Our one‐year sojourn turned into two. I hadn’t expected that the boundaries of water and rock that divided me from others could restore a sense of communion, but nestled in the comforting arms of the valley, I regained awareness of my place in the circle of humanity. It wasn’t the din of the media or the mass of case files that reminded me of my kinship with the Earth and her creatures. My closeness to the beauty and power of nature that instructed my heart, rather than my head. My senses noticed interrelationships in different ways.

The gurgling of the Stehekin River told stories of its origins in the glaciers towering above me. Cycles of melting snows, rains, and droughts marked the passage of time in eroded river banks, sandbars, jams of boulders, and fallen, ancient trees. I saw clearly how the river’s course was changed by eons of subtle events. Old‐growth ponderosa pines and Douglas firs reaching 100 feet upward exalted the long history that preceded me, while new saplings that followed a forest fire were proof of future growth. Timid black bear cubs and spindly‐legged fawns nibbling on plants sprouting through the melting spring snows just outside my door cued me to the mystery of new life.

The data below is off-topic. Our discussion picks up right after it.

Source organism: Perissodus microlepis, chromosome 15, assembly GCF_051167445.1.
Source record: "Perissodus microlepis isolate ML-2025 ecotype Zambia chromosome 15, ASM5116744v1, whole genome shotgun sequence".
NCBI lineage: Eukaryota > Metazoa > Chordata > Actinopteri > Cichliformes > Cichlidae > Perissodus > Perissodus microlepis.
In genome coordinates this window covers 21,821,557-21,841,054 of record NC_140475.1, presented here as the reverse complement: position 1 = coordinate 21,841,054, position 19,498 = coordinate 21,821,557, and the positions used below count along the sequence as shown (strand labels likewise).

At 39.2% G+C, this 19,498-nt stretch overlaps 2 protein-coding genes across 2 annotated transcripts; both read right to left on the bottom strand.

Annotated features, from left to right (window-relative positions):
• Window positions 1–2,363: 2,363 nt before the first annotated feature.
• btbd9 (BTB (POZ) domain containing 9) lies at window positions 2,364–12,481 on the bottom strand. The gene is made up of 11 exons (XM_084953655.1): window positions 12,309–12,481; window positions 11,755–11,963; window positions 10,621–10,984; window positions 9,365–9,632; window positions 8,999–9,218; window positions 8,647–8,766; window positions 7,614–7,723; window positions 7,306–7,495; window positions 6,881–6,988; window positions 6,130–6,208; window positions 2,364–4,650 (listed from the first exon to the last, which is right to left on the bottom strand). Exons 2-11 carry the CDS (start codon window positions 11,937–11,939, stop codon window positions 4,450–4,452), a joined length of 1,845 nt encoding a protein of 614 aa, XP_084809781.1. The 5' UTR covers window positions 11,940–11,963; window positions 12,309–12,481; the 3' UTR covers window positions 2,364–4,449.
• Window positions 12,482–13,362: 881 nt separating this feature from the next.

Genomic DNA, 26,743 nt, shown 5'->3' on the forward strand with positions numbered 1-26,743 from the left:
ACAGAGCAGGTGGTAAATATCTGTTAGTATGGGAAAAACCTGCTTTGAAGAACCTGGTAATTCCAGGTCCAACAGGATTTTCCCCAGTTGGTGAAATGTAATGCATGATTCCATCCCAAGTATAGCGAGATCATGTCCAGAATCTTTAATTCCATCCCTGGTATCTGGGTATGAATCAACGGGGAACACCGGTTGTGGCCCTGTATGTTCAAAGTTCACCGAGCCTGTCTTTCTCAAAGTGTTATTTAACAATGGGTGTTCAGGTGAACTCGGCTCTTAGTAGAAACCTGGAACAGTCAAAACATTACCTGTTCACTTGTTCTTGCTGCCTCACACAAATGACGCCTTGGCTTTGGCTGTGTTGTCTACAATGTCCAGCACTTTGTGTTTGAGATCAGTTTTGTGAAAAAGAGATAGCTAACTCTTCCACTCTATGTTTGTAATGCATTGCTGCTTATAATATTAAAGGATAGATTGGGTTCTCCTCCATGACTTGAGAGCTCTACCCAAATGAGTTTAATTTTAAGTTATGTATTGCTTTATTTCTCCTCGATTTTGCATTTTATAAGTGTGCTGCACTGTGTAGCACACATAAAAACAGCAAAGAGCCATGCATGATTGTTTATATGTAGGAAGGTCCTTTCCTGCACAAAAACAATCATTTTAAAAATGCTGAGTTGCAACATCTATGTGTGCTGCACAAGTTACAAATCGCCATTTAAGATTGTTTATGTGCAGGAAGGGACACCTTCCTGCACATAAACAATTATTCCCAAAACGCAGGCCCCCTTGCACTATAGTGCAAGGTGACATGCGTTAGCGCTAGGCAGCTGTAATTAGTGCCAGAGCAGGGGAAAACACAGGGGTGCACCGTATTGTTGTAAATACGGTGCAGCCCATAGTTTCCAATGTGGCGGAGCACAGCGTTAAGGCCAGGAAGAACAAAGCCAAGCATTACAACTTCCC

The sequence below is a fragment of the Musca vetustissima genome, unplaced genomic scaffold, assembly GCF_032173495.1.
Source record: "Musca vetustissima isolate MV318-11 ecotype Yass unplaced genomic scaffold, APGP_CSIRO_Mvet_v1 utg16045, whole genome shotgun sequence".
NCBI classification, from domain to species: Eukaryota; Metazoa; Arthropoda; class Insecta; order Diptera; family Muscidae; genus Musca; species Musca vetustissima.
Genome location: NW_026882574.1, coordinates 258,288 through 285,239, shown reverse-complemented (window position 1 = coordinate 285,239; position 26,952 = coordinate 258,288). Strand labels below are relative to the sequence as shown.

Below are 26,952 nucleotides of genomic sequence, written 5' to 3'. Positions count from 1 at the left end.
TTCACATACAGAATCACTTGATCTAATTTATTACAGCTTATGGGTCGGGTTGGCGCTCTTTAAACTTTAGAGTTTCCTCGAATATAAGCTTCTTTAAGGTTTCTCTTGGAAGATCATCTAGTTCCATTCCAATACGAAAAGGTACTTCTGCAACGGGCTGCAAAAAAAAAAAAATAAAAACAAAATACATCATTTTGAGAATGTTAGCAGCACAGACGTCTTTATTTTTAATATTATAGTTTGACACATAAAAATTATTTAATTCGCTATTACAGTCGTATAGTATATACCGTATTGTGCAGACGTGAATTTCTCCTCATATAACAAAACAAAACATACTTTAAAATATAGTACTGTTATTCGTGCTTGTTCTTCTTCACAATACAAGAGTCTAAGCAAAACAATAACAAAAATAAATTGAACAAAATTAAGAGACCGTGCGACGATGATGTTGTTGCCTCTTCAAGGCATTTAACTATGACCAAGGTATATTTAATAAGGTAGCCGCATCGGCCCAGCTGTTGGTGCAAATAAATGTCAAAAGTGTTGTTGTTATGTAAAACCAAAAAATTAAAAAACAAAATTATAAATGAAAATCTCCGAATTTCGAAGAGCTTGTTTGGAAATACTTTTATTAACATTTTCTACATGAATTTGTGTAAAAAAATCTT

There was no Quaker meeting in Stehekin, but I went often to my favorite place of worship, a rock outcropping we named Boris’s Bluff. It was Boris, our tabby cat, who showed me I didn’t have to venture far behind our house to be deep in a wooded sanctuary. To my surprise, he always hiked along with me on my treks there. Together we walked through pine needles and scrambled over boulders that had rumbled down from mountain peaks over the centuries.